C A A ( % ) = 1 ( S A C A )
where S A is the integrated area under the curve of the sample fluorescence versus time, and C A is the integrated area from the control curve. The CAA values (%) are presented as mean ± SD for the triplicate data from one experiment.

2.10. EO Permeation Studies

Dermatomized porcine skin (400 μm thickness) was used for the permeation studies using Franz diffusion cells. At first, the integrity of the skin was confirmed by its visual inspection and transepidermal water loss measurements (Tewameter® TM 300). Then, the dermatomized skin was mounted on the Franz diffusion cells with a 1.767 cm2 cross-sectional area and 7 mL receptor volume. The anti-acne formulations (n = 5) were applied onto the skin in the donor compartment, and the system was maintained at 32 ± 1 °C with the help of a thermo-regulated outer water jacket, while the diffusion medium (PBS, pH 7) was stirred continuously using a magnetic stirrer. Finally, the system was disassembled, and the concentration of EO in the skin was quantified by HPLC.

2.11. Statistical Analysis

All data are presented as mean ± standard deviation. For multiple comparisons, statistical analysis was performed using a one-way analysis of variance (ANOVA), with p values less than 0.05 considered as statistically significant.

3. Results and Discussion

In this work, EO was nanoformulated using a proprietary self-assembling technology based on zein and non-volatile solvent propylene glycol [20]. Zein is a water-insoluble maize protein with amphiphilic characteristics, which is able to self-assemble into nano- and micro-structures. This protein has been used as a platform for encapsulating a range of hydrophobic and hydrophilic actives, including heparin, curcumin, α-tocopherol, and EO, achieving high loading capacity coupled with enhanced stability, sustained release, photoprotection, and bioavailability [22,23,24,25].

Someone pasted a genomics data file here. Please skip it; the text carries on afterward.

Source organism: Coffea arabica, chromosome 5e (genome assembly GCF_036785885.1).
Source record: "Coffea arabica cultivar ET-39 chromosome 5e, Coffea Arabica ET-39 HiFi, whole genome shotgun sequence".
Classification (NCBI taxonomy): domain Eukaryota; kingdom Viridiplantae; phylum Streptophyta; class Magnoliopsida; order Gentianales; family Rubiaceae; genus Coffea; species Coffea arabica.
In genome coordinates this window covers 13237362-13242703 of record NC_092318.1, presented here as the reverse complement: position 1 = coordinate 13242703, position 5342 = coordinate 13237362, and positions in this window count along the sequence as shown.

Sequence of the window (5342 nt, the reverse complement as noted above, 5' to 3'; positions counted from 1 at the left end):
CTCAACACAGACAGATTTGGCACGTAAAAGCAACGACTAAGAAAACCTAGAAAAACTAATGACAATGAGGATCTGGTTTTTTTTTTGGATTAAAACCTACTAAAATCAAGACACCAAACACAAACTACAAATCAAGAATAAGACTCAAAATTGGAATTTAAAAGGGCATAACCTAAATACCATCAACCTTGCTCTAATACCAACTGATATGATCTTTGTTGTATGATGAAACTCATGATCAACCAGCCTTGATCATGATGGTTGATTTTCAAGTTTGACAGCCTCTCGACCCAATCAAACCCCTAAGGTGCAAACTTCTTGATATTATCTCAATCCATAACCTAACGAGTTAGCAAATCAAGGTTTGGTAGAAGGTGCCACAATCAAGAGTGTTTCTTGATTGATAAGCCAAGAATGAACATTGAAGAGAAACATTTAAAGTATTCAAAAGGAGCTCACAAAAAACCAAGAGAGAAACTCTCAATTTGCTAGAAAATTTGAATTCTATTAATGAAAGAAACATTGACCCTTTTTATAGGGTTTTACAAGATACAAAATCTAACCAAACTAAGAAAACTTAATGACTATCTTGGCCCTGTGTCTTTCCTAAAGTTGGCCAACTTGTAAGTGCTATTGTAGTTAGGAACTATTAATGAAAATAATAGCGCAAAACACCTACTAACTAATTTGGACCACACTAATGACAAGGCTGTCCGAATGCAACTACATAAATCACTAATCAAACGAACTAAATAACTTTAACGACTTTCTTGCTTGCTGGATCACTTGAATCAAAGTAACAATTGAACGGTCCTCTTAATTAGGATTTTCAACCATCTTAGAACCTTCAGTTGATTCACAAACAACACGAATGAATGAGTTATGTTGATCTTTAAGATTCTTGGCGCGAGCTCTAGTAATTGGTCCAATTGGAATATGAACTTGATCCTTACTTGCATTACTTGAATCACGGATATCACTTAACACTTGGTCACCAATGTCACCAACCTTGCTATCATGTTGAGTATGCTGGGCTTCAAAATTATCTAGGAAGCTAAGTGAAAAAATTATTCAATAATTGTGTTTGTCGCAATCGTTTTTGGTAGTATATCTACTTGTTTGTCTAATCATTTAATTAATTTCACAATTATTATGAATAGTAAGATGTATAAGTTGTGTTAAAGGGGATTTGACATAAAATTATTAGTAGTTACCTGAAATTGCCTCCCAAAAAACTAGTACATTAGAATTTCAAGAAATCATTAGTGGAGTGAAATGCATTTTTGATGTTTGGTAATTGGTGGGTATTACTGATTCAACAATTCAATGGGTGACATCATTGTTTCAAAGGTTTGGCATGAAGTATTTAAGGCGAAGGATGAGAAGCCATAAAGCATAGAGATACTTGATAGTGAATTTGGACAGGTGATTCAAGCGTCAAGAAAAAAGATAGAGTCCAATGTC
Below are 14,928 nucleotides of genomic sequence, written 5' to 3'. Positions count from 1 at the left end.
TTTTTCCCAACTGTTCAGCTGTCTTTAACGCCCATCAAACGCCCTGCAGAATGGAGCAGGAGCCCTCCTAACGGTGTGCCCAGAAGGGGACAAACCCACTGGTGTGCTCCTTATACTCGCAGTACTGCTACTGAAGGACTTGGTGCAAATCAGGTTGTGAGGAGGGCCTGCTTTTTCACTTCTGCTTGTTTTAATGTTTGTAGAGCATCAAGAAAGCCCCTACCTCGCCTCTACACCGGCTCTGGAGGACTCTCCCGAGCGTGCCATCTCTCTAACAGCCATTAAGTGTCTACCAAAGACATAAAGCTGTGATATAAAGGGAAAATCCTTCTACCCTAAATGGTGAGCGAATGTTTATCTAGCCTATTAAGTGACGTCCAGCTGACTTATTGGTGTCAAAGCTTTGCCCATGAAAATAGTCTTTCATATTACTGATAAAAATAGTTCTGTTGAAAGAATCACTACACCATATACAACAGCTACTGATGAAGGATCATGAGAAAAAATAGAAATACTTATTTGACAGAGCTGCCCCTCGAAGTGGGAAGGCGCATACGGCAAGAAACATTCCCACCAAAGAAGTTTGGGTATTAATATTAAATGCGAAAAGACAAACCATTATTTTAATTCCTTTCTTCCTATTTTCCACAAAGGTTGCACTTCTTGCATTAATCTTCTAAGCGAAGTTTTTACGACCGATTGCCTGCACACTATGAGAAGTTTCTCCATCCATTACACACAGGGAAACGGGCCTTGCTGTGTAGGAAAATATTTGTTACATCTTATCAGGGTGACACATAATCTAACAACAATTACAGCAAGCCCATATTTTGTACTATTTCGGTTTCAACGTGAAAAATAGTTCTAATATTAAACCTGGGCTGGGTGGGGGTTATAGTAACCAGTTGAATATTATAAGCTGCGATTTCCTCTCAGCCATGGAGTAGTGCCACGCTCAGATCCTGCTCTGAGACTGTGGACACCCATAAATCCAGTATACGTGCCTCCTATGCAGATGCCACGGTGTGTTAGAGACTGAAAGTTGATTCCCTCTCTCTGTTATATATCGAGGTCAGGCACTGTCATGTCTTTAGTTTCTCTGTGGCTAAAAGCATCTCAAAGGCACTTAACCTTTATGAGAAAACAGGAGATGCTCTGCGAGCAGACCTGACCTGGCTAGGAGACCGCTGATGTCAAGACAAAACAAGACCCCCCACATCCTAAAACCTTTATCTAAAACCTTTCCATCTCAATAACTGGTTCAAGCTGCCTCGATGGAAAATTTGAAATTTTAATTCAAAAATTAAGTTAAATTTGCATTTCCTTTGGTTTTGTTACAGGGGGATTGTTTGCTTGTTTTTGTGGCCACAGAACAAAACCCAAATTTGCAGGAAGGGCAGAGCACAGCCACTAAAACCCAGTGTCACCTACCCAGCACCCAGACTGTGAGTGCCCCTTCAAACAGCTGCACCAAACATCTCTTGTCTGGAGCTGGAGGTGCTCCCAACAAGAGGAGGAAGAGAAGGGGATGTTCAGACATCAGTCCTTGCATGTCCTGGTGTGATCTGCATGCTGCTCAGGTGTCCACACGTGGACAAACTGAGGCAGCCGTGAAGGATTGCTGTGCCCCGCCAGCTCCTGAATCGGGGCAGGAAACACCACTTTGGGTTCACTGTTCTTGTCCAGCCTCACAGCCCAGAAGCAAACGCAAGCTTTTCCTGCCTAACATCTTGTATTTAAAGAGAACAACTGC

3.1. NP Characterization

The obtained EO-loaded NC suspension appears opalescent-transparent and yellowish, due to the zein, containing a high concentration of the yellow pigment xanthophyll (Figure 1A) [26]. The NCs are spherical in shape with an average size of 164 ± 5 nm and a narrow particle size distribution (0.4 ± 0.004). The NCs’ concentration, as determined by NTA, is 3 × 109 NCs mL−1. The EO-loaded NCs possess relatively high positive ζ-potential of 21 ± 2 mV, indicating good colloidal stability. Visible aggregate formation and phase separation due to NC precipitation were not observed even after 12 months of storage at room temperature. The size and ζ-potential values of the NCs did not change, further confirming the long-term storage stability of the NCs (Figure 1). This is explained by the use of the non-ionic surfactant Tween 20 in the NC formulation, enhancing the electrostatic and steric repulsion against aggregation. Since carvacrol represents 73.8% of the EO composition, this was used as a standard to determine the EE [27]. The HPLC analysis determined a 86 ± 1% EO encapsulation yield.

3.2. In Vitro EO Release

Maintaining a pH between 5–6 is vital for normal skin functioning and homeostasis. Higher pHs cause changes in healthy skin’s microbiome balance and promote C. acnes proliferation and occurrence of acne vulgaris [28]. The release behavior of the NCs was assessed at a pH of 5.5 and a pH of 7, mimicking the physiological conditions in healthy and conditioned skin, respectively. At defined time intervals, the percentage of EO released from the NCs was quantified by HPLC (Figure 2). At a pH of 5.5, the NCs did not show any EO leakage, indicating good stability and retention of actives. Increasing the pH to 7, however, triggered the release, and approximately 45% of the encapsulated EO was liberated from the NCs within 4 h of incubation, which was attributed to pH-induced destabilization and rearrangement of the zein’s secondary structure [28,29,30].